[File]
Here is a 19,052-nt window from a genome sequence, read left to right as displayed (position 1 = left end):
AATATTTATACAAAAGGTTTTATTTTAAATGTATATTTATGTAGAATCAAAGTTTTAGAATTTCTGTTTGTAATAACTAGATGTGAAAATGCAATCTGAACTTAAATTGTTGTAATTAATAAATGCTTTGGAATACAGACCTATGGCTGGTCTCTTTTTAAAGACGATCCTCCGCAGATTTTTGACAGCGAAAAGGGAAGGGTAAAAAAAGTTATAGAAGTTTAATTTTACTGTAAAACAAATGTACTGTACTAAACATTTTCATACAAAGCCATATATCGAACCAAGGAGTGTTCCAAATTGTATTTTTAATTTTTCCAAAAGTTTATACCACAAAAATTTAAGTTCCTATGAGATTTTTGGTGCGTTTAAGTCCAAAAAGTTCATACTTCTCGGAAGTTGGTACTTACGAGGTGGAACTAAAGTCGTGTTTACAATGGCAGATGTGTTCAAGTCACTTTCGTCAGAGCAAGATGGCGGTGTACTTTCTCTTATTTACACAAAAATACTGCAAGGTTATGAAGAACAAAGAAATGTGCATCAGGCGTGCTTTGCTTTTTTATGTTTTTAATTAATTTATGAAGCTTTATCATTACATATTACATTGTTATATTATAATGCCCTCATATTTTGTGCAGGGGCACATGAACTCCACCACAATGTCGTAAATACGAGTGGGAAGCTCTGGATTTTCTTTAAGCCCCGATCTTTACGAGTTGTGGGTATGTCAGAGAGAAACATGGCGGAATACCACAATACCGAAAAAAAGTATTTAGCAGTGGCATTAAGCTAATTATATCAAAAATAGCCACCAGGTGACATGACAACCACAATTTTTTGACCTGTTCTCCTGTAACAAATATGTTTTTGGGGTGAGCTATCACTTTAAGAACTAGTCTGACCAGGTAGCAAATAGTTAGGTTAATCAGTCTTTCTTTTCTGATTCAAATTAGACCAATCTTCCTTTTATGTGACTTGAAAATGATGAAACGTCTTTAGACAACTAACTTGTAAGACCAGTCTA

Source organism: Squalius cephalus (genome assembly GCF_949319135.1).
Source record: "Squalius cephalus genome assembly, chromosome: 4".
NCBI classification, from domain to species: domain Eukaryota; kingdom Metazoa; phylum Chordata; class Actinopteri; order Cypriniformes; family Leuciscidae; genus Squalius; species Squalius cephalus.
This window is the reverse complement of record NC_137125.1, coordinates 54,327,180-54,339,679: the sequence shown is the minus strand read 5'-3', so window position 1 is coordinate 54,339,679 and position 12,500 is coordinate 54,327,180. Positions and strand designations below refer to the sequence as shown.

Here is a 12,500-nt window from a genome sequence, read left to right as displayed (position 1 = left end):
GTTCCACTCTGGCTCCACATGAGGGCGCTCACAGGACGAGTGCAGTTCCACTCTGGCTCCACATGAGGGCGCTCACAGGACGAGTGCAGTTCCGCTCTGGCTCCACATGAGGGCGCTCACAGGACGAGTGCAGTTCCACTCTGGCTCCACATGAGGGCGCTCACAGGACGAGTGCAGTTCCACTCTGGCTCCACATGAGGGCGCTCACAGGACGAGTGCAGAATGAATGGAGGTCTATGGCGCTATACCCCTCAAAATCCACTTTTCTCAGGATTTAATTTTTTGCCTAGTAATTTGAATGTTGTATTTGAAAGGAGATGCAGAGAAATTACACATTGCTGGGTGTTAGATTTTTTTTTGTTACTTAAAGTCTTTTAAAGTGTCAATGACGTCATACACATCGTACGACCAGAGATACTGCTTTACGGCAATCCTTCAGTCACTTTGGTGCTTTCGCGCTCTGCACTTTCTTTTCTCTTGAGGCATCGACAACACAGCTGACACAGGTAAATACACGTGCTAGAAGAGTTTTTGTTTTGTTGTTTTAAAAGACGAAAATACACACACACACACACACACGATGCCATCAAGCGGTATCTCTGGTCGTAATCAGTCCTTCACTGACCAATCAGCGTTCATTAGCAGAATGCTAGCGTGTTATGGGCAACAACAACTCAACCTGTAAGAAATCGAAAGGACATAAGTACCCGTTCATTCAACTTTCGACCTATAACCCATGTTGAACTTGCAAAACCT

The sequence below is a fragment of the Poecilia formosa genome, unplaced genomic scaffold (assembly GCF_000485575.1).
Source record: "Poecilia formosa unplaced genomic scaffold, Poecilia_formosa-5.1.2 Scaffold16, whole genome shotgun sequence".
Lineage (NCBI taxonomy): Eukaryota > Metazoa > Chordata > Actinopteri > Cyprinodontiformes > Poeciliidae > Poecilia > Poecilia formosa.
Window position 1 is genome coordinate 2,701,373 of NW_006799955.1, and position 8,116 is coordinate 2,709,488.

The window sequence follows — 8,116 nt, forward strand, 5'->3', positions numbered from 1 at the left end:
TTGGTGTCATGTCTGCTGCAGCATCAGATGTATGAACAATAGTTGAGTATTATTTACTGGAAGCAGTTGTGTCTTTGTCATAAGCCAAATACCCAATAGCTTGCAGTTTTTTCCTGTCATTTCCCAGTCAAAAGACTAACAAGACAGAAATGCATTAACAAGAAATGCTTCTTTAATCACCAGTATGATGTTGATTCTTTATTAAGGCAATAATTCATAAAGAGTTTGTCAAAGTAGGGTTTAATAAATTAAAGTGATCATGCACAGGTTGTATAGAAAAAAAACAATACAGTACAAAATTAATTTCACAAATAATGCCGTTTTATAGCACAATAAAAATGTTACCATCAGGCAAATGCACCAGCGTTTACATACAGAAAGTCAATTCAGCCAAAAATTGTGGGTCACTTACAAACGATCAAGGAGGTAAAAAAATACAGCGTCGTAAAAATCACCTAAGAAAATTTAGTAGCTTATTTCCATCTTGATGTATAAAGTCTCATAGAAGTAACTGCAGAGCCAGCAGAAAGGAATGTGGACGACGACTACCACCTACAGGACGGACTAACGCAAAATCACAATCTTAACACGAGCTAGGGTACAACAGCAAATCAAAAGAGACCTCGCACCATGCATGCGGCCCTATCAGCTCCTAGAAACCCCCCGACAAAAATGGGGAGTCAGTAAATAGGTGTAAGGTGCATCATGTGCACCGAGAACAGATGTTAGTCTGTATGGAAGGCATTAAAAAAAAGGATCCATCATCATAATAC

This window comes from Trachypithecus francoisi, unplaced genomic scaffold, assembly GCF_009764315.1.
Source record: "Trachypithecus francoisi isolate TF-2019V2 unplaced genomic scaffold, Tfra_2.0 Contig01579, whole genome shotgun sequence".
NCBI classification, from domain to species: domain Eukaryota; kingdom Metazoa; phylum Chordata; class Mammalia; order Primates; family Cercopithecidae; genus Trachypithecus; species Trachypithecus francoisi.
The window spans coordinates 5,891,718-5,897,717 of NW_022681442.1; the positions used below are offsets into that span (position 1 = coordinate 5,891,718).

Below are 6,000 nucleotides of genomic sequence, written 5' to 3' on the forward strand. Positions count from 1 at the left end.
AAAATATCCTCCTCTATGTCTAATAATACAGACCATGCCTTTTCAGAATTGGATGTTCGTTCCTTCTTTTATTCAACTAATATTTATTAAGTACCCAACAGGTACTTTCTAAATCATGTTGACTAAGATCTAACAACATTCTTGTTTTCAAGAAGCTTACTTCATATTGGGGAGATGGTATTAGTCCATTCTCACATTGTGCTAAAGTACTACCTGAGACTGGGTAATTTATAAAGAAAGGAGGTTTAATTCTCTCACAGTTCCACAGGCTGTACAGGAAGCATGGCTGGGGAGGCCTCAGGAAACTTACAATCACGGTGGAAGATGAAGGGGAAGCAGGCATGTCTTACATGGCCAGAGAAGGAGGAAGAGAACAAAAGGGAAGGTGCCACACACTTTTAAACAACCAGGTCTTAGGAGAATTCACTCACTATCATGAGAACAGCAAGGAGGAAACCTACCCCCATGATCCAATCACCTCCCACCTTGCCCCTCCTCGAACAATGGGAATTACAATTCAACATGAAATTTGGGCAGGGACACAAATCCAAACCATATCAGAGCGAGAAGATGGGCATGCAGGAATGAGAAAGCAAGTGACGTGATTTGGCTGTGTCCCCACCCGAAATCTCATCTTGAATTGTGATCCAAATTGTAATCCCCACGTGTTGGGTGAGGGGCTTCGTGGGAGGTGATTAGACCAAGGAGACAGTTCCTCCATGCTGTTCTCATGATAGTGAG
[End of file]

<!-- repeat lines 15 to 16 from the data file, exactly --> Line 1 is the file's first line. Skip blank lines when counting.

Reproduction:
This window comes from Trachypithecus francoisi, unplaced genomic scaffold, assembly GCF_009764315.1.
Source record: "Trachypithecus francoisi isolate TF-2019V2 unplaced genomic scaffold, Tfra_2.0 Contig01579, whole genome shotgun sequence".